By Dane Chronister
Attendees at Saturday’s Waco Downtown Farmers Market witnessed the ribbon cutting ceremony for World Hunger Relief’s newest venture – the Veggie Van.
The World Hunger Relief Veggie Van recently launched a mobile shop of locally grown vegetables harvested at the World Hunger Relief farm north of Waco. These vegetables are gathered, sold and distributed throughout Waco in order to provide for those who do not have access to fresh produce.
The USDA classifies various parts of Waco as food deserts, or urban environments with limited access to affordable fresh foods. The World Hunger Relief administration joined in countless community meetings in order to figure out ways the organization could help people affected by this.
According to the World Hunger Relief website, nearly 58,000 people in Waco live in food deserts, which is 46.5 percent of the total population.
“The idea of having a mobile market has been on our minds for probably a decade,” said Matt Hess, executive director of World Hunger Relief.
Both the Cooper Foundation and the Waco Foundation are supporting the Veggie Van program with the help of donations for the efforts. The van involves numerous volunteers who pitch in to help the system function.
“We will have one guy who is going to be on the van on a regular basis and then we will rotate all of our interns so they get experience,” Hess said.
“With the farm, there are 10 to 12 people working in the garden any day… and nine interns who work with the van for 13 months at the farm. It’s a full-time position where they are getting experience,” Hess said.
Aurora, Colo., senior Darcy Groom is a Baylor student who works with World Hunger Relief. She is in charge of the grant process and the van’s collaboration with the Supplemental Nutrition Assistance Program, or SNAP.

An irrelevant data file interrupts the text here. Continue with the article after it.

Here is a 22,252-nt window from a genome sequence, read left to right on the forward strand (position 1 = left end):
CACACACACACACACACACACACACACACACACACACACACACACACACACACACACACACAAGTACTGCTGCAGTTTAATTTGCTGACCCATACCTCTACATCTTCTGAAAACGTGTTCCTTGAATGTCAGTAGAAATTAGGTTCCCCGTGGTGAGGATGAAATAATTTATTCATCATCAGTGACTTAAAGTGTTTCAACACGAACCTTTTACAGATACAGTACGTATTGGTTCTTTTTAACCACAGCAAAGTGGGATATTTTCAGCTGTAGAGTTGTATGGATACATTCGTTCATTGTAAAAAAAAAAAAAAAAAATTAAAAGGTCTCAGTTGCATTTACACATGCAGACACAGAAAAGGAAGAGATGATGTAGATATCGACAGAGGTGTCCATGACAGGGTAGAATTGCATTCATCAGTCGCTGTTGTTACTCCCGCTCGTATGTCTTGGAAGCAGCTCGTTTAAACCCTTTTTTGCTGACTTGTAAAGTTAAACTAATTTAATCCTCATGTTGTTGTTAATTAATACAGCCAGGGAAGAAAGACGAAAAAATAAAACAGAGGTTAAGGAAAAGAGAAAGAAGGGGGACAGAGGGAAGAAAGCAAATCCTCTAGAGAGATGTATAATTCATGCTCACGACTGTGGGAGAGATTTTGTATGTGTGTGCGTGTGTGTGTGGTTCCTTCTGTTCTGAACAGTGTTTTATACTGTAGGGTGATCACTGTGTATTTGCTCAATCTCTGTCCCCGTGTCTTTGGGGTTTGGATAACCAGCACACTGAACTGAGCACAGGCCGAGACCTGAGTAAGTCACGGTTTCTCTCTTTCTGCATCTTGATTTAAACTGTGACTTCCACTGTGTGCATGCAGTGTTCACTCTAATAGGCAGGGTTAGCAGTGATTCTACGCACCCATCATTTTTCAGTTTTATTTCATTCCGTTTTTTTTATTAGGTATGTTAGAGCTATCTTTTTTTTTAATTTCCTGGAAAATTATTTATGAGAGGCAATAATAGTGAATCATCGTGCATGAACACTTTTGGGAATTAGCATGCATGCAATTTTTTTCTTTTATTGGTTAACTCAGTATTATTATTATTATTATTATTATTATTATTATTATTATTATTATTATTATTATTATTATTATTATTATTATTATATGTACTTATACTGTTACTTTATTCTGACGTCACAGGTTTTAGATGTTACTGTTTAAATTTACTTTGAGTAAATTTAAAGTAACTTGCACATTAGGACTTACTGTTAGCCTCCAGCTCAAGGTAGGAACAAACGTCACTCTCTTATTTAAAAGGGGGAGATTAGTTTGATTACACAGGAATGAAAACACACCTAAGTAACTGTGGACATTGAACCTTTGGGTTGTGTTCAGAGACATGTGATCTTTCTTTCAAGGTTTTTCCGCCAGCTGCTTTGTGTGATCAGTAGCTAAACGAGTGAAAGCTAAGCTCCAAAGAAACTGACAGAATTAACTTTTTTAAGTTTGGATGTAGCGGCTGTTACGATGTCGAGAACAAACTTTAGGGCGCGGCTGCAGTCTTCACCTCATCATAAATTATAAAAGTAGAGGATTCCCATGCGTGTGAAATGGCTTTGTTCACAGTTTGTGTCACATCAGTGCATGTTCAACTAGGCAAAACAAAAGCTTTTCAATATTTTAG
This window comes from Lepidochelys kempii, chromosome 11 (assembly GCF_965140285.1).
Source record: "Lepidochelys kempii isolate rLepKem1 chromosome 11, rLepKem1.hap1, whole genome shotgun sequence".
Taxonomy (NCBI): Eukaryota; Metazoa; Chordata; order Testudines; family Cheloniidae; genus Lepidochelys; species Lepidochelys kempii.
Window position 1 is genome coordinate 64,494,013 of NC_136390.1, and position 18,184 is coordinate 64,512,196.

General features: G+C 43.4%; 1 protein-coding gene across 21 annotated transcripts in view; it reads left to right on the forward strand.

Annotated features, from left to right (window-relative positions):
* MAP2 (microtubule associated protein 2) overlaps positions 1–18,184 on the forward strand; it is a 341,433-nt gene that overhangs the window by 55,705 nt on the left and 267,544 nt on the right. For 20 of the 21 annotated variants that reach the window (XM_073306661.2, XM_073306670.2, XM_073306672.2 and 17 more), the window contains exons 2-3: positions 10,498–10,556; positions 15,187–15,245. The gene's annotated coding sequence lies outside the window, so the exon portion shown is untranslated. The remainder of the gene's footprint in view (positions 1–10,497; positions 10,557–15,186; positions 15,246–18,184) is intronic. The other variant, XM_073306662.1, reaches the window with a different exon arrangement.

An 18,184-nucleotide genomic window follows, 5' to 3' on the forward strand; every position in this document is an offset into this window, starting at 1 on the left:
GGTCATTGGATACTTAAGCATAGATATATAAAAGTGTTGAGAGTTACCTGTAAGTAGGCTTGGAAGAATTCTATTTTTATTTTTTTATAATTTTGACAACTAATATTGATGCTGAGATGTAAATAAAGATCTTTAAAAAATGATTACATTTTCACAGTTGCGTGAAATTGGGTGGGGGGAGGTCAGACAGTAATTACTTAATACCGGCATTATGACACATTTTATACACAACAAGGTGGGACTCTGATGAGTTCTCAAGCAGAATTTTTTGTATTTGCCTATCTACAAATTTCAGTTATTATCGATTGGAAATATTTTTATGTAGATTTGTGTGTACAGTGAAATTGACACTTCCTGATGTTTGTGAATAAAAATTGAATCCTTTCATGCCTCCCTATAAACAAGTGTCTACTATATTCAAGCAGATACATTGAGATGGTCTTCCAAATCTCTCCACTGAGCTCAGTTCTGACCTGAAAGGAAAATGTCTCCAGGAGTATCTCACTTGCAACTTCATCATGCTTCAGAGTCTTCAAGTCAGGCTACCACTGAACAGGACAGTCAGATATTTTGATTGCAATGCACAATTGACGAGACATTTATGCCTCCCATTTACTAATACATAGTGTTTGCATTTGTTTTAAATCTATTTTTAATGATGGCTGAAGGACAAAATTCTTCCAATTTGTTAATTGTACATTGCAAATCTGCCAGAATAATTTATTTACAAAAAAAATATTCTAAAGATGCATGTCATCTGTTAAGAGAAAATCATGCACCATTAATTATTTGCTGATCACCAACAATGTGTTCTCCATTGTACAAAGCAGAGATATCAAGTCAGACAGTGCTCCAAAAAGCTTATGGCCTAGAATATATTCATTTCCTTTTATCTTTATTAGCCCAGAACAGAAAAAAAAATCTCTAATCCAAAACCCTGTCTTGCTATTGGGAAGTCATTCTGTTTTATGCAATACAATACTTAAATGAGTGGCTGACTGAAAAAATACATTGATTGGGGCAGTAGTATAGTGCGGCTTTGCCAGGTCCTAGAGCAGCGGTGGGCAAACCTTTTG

SNAP is a licensed government program that offers Americans financial assistance to buy groceries. In the future, World Hunger Relief might partner with SNAP to give Veggie Van customers the best price for their purchases.
“My biggest hope [for the Veggie Van] is that it is received very well by the community and it brings awareness,” Groom said. “And that other organizations realize how to find a more sustainable system and see the Waco economy grow from there.”
Hess said many volunteers worked around Waco as part of the Martin Luther King holiday.
“A day like yesterday was really rewarding, to see hundreds of people working out in the gardens, it’s a large part of what we are doing,” Hess said.
As of right now, the van is relying on churches, neighborhood buzz and social media to get the word out to Waco.
The Veggie Van will operate from 3 to 6 p.m. on Wednesdays at the corner of Church and Elm streets, in hopes of helping anyone in need of healthy foods and vegetables in the area.
“We have had some good response to our volunteer needs, but what the Baylor students need to know is there are volunteer opportunities available,” Hess said. “We hope to help people make the healthy and easy choice.”